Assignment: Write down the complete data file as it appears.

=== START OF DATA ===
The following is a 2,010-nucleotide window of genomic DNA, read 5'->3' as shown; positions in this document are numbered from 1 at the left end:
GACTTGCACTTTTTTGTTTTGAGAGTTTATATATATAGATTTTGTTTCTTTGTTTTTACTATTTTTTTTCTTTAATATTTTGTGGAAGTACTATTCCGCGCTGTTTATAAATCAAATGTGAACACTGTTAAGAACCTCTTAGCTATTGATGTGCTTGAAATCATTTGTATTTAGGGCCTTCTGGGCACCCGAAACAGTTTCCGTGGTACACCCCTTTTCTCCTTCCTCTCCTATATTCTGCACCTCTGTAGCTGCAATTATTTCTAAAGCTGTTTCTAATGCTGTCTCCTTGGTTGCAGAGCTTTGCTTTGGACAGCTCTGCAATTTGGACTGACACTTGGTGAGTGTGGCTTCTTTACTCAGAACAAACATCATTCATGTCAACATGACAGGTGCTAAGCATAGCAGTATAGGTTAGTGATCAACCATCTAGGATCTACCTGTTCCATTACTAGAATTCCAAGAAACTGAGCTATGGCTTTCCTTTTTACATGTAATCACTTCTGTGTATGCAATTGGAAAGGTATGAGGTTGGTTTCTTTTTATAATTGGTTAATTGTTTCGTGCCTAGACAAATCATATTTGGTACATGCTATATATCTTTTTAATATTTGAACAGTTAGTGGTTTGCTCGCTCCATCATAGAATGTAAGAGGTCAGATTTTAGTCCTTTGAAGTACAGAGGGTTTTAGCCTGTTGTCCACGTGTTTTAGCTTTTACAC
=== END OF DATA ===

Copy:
The following is a 2,010-nucleotide window of genomic DNA, read 5'->3' as shown; positions in this document are numbered from 1 at the left end:
GACTTGCACTTTTTTGTTTTGAGAGTTTATATATATAGATTTTGTTTCTTTGTTTTTACTATTTTTTTTCTTTAATATTTTGTGGAAGTACTATTCCGCGCTGTTTATAAATCAAATGTGAACACTGTTAAGAACCTCTTAGCTATTGATGTGCTTGAAATCATTTGTATTTAGGGCCTTCTGGGCACCCGAAACAGTTTCCGTGGTACACCCCTTTTCTCCTTCCTCTCCTATATTCTGCACCTCTGTAGCTGCAATTATTTCTAAAGCTGTTTCTAATGCTGTCTCCTTGGTTGCAGAGCTTTGCTTTGGACAGCTCTGCAATTTGGACTGACACTTGGTGAGTGTGGCTTCTTTACTCAGAACAAACATCATTCATGTCAACATGACAGGTGCTAAGCATAGCAGTATAGGTTAGTGATCAACCATCTAGGATCTACCTGTTCCATTACTAGAATTCCAAGAAACTGAGCTATGGCTTTCCTTTTTACATGTAATCACTTCTGTGTATGCAATTGGAAAGGTATGAGGTTGGTTTCTTTTTATAATTGGTTAATTGTTTCGTGCCTAGACAAATCATATTTGGTACATGCTATATATCTTTTTAATATTTGAACAGTTAGTGGTTTGCTCGCTCCATCATAGAATGTAAGAGGTCAGATTTTAGTCCTTTGAAGTACAGAGGGTTTTAGCCTGTTGTCCACGTGTTTTAGCTTTTACAC